Adeeyoyo's Blog

I write what I feel…


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This Land

This Land

I love this land,
This land of my birth,
This wild and beautiful land,
This land of promise
And possibility,
With the hidden potential
To become another Eden
(the garden, I mean);
This land of plenty
Whose animals reflect
Its human inhabitants –
The strength of the lion and leopard
And the overt power of the elephant,
Rhino, hippo and buffalo,
The grace and sensitivity of the deer,
But humans can be subverted
Where animals cannot.
I pray Lord that You choose
Strong and powerful leaders
With moral courage and integrity
To lead us back on the path
To the fulfilment of Your dream
For this our land, our Rainbow Nation.

Ref.: Wikipedia.org

©DGA

Rainbow Nation
From Wikipedia, the free encyclopedia

Archbishop Desmond Tutu, who is credited with coining the phrase Rainbow Nation.

Rainbow Nation is a term coined by Archbishop Desmond Tutu to describe post-apartheid South Africa, after South Africa’s first fully-democratic election in 1994.

The phrase was elaborated upon by President Nelson Mandela in his first month of office, when he proclaimed: “Each of us is as intimately attached to the soil of this beautiful country as are the famous jacaranda trees of Pretoria and the mimosa trees of the bushveld – a rainbow nation at peace with itself and the world.”[1]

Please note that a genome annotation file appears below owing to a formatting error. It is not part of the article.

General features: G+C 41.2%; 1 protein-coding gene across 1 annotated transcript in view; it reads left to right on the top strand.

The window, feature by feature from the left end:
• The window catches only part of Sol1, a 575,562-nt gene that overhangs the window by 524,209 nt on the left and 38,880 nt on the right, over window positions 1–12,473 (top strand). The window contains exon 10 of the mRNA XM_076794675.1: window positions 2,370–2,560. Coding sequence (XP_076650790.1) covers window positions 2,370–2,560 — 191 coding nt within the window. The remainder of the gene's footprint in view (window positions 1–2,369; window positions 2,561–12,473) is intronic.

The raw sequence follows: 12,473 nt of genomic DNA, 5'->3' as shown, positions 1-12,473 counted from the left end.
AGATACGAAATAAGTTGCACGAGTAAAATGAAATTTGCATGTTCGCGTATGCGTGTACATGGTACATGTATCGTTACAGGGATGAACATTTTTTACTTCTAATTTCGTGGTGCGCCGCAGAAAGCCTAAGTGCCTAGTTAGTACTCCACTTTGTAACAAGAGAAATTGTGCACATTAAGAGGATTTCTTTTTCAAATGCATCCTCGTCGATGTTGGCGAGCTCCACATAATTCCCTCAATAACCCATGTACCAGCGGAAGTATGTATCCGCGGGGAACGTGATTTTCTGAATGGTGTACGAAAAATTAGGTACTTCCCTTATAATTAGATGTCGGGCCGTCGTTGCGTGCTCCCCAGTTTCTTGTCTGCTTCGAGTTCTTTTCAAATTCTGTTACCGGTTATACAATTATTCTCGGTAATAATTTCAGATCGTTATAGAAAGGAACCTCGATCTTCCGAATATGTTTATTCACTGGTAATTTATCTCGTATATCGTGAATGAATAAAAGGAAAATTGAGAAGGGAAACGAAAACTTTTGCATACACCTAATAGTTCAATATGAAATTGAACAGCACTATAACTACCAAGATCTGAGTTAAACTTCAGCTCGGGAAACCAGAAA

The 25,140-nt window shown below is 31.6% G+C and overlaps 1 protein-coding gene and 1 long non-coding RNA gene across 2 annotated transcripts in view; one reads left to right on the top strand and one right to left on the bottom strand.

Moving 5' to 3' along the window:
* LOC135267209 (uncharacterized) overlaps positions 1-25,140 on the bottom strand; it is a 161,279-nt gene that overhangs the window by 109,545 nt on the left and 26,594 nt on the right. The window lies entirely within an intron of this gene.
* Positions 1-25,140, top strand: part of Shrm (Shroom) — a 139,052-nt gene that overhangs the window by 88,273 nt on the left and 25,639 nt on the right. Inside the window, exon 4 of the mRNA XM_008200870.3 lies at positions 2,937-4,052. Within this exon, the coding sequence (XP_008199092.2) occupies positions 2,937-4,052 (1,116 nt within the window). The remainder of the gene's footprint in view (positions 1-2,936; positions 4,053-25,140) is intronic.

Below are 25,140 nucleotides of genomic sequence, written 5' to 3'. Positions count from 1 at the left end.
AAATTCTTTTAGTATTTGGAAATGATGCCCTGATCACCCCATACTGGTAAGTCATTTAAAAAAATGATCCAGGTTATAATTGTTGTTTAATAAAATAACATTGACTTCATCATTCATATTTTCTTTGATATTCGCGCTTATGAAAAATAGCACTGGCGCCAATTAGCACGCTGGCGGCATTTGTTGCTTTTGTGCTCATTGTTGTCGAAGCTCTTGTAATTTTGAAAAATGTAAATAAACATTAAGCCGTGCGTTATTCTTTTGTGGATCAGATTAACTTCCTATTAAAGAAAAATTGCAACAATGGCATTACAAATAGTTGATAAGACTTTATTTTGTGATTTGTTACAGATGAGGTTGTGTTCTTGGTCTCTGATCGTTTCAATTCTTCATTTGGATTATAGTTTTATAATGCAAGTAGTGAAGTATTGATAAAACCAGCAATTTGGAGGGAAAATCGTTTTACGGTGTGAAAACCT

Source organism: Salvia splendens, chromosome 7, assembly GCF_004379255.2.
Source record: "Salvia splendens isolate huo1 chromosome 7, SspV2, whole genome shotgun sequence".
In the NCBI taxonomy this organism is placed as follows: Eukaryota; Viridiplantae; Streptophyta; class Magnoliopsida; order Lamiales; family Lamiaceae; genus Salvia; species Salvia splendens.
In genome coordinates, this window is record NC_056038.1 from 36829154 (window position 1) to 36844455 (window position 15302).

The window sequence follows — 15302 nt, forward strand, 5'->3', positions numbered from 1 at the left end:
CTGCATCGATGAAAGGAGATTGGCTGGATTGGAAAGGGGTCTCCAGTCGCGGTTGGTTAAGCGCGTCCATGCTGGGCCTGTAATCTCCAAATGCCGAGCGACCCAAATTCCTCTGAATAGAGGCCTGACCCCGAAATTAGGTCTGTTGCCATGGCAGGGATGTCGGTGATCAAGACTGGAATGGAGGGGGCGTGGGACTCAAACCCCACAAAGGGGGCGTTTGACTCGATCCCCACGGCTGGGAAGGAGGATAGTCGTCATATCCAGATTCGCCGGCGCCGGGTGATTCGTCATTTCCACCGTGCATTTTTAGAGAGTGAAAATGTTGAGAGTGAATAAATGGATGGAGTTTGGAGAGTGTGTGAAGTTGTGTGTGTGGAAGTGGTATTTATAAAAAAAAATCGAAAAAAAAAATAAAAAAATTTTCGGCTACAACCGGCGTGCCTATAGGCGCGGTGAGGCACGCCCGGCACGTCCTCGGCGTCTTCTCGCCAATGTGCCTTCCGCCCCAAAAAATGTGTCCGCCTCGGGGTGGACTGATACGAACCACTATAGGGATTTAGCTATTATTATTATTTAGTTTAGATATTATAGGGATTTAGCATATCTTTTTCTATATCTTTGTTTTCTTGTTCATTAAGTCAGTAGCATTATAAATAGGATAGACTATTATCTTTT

The many migrations that formed the modern Rainbow Nation.
The term was intended to encapsulate the unity of multi-culturalism and the coming-together of people of many different nations, in a country once identified with the strict division of white and black.
In a series of televised appearances, Tutu spoke of the ‘Rainbow People of God’. As a cleric, this metaphor drew upon the Old Testament story of Noah’s Flood, and its ensuing rainbow of peace. Within South African indigenous cultures, the rainbow is associated with hope and a bright future (as in Xhosa culture).
The secondary metaphor the rainbow allows is more political. Unlike the primary metaphor, the room for different cultural interpretations of the colour spectrum is slight. Whether the rainbow has Newton’s seven colours, or five of the Nguni (i.e., Xhosa and Zulu) cosmology, the colours are not taken literally to represent particular cultural groups. The implied rhetoric avoids direct reference to colour in the sense of race (especially when acknowledging that natural rainbows have neither white nor black, the two race-associative colours). The colours are simply said to symbolise the diversity of South Africa’s usually unspecified cultural, ethnic or racial groups.